W3C is pleased to receive the WS-Policy Submission from Adobe Systems, BEA Systems, CA, Ericsson, IBM, IONA, Layer 7 Technologies, Microsoft, Nokia, Oracle, Ricoh Company, SAP, Sonic Software, Sun Microsystems, Inc., Systinet, A Mercury Division, TIBCO Software, VeriSign, webMethods and WSO2.
Web Services Policy provides a way to describe the policies (capabilities and requirements) of Web service agents. The Web Services Policy Framework (WS-Policy) defines a general purpose abstract model and corresponding XML-based syntax to describe policies, and Web Services Policy Attachment (WS-PolicyAttachment) defines ways to associate those policies with their subjects.
WS-Policy defines composition of mandatory and optional policy assertions, as well as an algorithm of policy intersection to determine assertions that are mutually compatible.
It defines two ways of naming policy expressions: with a URI and with an
XML ID. WS-Policy uses WS-Security's
wsu:Id attribute to specify
the XML ID. The use of the
Version 1.0 specification, which now is a W3C Recommendation, should be
considered instead of
wsu:Id in future versions of WS-Policy;
Canonical XML Version 1.1, developed by the W3C XML Core Working Group, will
address the impact of
xml:id on canonicalization, specifically problems with Canonical XML Version
1.0 producing non-unique
xml:id attribute values. In
addition, this dual naming (ID/URI) should be used carefully to avoid name
WS-PolicyAttachment defines how to associate a policy with its subject, either directly in the XML representation of the subject (element policy) or externally (external policy attachment). It does so for the Web Services Description Language (WSDL) 1.1 Member Submission, whose next version, WSDL 2.0, is under standardization at W3C and is a Candidate Recommendation, and UDDI version 2 and 3.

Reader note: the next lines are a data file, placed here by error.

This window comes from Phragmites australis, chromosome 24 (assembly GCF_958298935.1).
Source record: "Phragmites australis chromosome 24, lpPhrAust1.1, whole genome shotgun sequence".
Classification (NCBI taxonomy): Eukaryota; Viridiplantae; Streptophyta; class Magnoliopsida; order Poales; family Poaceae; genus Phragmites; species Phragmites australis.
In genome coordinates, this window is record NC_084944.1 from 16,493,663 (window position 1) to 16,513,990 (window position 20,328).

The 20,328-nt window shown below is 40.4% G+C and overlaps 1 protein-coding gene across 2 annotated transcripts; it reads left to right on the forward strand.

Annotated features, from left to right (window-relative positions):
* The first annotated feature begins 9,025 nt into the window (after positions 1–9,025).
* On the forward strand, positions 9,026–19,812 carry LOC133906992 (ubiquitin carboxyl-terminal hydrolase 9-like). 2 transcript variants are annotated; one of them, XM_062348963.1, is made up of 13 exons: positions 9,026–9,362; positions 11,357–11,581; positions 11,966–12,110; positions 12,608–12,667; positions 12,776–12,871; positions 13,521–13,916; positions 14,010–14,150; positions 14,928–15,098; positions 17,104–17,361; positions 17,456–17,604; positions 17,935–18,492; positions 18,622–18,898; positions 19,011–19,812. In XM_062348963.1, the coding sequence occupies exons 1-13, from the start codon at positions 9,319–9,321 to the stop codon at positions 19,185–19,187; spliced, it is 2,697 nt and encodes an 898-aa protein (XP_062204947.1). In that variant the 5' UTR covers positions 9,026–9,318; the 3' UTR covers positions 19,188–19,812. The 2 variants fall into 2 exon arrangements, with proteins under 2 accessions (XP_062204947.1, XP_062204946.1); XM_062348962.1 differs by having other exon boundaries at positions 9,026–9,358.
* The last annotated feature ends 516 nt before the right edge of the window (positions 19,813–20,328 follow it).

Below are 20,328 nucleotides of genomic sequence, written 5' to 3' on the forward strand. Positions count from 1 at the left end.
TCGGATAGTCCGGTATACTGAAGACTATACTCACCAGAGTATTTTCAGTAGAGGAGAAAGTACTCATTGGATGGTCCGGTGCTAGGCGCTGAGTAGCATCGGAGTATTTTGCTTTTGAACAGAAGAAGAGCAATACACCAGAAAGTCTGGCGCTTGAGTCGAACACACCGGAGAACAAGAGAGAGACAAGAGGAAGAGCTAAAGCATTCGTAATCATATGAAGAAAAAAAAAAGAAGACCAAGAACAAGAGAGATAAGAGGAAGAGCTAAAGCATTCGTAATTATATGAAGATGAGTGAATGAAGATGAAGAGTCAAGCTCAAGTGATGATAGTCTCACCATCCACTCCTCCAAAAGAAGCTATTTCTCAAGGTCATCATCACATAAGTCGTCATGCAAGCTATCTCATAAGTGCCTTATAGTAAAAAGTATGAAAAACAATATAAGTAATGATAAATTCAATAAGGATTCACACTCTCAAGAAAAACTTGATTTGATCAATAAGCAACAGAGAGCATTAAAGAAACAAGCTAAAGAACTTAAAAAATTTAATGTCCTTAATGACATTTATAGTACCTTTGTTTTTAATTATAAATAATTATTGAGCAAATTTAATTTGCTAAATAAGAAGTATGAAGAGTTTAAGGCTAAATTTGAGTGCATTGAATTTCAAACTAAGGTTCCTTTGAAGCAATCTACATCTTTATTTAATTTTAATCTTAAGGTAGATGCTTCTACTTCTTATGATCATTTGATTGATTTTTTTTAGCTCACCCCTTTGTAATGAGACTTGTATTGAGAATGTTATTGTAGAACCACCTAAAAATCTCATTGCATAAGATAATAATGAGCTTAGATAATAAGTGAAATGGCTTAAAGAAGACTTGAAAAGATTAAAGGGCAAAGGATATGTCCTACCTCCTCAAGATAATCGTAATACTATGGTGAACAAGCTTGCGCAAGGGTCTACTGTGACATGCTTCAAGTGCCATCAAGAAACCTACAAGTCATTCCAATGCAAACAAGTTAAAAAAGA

For external attachment to deployed Web services endpoints,
WS-PolicyAttachment specifies how to use
with an endpoint reference (EPR) construct defined in the WS-Addressing
Member Submission. Although not called out by the specification, this
seems to be semantically equivalent to a policy expression in the [policy]
property of an EPR. WS-Addressing 1.0 is a W3C Proposed
Recommendation which is built on top of the WS-Addressing Member
Submission. One can draw a similar parallel with the WS-Addressing 1.0 EPR's
Capabilities and requirements of Web services was the topic of a W3C Workshop in October 2004, which highlighted the interest in this area.
The Web Services Description Language (WSDL) 2.0 also defines a way to express capabilities and requirements. The features and properties framework, which has been the subject of dissent in the Web Services Description Working Group, allows one to make assertions similiar to WS-Policy policy assertions.
The difference mainly lies in the fact that WS-Policy policy assertions' type is determined by the XML Infoset [namespace name] and [local name] properties of the root element information item representing the assertion, while features use IRIs as their names.
In particular, the scoping rules defined by WS-PolicyAttachment to calculate the effective policy in WSDL 1.1 are similar to the feature and property composition models defined in WSDL 2.0.
The relationship between features and properties statements and WS-Policy expressions in a WSDL document is not defined in the WS-Policy framework. Mechanisms may be defined to compose those two models, which would for example allow to use the declaration of support of the HTTP SOAP Transmission Optimization Feature defined by MTOM to be used as a policy assertion.
The W3C Team is working on a charter to address capabilities and requirements of Web services using this submission as a starting point, which was sent out for informal review to W3C Members on 23 March 2006.